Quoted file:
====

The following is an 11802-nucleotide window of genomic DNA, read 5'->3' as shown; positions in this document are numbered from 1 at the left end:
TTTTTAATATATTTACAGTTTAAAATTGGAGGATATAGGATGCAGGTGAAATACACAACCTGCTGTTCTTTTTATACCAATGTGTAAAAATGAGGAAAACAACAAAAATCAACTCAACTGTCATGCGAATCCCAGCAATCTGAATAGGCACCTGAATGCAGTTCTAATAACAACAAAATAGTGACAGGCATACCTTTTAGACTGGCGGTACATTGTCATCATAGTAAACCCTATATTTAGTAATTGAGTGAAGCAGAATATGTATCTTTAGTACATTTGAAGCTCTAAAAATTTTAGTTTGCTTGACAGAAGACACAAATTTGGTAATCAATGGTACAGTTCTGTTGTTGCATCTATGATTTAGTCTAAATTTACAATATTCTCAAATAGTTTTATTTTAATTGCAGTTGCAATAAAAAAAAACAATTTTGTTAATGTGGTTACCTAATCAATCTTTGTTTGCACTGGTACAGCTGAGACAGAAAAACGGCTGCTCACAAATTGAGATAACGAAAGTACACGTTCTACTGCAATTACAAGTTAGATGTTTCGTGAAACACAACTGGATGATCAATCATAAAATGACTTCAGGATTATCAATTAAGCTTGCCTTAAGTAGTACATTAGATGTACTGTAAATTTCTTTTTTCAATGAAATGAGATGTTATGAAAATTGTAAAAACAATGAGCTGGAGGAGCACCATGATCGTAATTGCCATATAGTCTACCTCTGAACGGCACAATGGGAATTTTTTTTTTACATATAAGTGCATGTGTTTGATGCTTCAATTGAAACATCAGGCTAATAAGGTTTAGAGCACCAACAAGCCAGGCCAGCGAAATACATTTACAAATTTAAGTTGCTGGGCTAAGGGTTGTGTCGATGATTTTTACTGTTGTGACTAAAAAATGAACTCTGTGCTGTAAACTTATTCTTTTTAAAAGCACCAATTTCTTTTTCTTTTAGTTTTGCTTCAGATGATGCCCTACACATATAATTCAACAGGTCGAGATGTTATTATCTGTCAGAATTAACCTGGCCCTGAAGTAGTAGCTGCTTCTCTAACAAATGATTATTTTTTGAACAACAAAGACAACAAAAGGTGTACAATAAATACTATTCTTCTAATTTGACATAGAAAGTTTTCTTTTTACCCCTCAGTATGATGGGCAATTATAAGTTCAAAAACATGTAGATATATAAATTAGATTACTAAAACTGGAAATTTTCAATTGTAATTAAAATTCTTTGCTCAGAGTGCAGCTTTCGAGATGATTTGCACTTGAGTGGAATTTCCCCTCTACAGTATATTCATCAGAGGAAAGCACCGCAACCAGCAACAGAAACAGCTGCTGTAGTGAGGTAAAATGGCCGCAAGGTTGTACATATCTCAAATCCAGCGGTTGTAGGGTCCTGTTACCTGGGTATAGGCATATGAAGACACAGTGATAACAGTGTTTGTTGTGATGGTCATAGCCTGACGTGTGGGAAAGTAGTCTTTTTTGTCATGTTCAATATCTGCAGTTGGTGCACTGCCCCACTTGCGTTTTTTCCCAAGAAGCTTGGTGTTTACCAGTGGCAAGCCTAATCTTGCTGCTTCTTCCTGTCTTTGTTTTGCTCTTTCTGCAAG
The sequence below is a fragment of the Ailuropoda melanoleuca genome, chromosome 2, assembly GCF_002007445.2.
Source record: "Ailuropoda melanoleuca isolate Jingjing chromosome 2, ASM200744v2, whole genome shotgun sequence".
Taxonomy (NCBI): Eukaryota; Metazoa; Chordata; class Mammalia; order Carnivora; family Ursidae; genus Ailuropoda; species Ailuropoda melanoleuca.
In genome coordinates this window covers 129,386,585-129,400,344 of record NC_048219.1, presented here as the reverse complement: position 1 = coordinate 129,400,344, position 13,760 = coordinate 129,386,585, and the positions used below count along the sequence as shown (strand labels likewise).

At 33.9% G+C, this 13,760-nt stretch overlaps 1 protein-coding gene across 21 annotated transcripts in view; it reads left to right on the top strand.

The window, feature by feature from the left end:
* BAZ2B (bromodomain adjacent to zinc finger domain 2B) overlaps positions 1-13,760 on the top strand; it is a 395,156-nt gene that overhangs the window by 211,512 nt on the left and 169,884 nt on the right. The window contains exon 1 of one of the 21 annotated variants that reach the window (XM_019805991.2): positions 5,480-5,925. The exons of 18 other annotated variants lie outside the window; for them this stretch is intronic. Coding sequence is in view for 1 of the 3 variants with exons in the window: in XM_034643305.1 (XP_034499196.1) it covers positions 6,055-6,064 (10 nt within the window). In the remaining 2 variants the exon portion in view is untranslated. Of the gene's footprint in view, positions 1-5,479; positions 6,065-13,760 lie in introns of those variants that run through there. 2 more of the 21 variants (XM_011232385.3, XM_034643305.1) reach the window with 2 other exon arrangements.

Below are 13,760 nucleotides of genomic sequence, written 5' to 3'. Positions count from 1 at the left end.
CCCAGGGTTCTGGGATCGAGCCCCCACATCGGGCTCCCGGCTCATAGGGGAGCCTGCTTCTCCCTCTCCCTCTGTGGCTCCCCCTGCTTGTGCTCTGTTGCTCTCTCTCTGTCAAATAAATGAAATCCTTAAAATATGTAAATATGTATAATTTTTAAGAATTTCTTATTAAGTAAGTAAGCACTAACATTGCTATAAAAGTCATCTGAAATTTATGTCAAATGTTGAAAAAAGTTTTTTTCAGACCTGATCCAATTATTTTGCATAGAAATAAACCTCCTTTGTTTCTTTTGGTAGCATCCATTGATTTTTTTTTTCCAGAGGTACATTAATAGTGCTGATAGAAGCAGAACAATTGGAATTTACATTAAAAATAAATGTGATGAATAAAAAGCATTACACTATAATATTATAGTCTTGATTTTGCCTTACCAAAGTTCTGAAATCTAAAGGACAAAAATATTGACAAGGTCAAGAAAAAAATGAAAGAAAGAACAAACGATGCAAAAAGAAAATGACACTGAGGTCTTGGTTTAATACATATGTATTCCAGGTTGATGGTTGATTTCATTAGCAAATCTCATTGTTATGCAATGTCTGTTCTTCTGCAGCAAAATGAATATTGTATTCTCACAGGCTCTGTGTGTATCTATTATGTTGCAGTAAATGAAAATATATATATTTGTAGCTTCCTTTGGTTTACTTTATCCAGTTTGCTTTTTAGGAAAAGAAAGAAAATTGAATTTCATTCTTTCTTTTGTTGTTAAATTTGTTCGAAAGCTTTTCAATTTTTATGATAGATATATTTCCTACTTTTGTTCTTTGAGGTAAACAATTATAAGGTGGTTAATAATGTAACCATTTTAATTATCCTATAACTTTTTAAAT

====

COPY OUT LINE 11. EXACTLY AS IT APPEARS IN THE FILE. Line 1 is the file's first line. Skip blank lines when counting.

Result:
CCCAGGGTTCTGGGATCGAGCCCCCACATCGGGCTCCCGGCTCATAGGGGAGCCTGCTTCTCCCTCTCCCTCTGTGGCTCCCCCTGCTTGTGCTCTGTTGCTCTCTCTCTGTCAAATAAATGAAATCCTTAAAATATGTAAATATGTATAATTTTTAAGAATTTCTTATTAAGTAAGTAAGCACTAACATTGCTATAAAAGTCATCTGAAATTTATGTCAAATGTTGAAAAAAGTTTTTTTCAGACCTGATCCAATTATTTTGCATAGAAATAAACCTCCTTTGTTTCTTTTGGTAGCATCCATTGATTTTTTTTTTCCAGAGGTACATTAATAGTGCTGATAGAAGCAGAACAATTGGAATTTACATTAAAAATAAATGTGATGAATAAAAAGCATTACACTATAATATTATAGTCTTGATTTTGCCTTACCAAAGTTCTGAAATCTAAAGGACAAAAATATTGACAAGGTCAAGAAAAAAATGAAAGAAAGAACAAACGATGCAAAAAGAAAATGACACTGAGGTCTTGGTTTAATACATATGTATTCCAGGTTGATGGTTGATTTCATTAGCAAATCTCATTGTTATGCAATGTCTGTTCTTCTGCAGCAAAATGAATATTGTATTCTCACAGGCTCTGTGTGTATCTATTATGTTGCAGTAAATGAAAATATATATATTTGTAGCTTCCTTTGGTTTACTTTATCCAGTTTGCTTTTTAGGAAAAGAAAGAAAATTGAATTTCATTCTTTCTTTTGTTGTTAAATTTGTTCGAAAGCTTTTCAATTTTTATGATAGATATATTTCCTACTTTTGTTCTTTGAGGTAAACAATTATAAGGTGGTTAATAATGTAACCATTTTAATTATCCTATAACTTTTTAAAT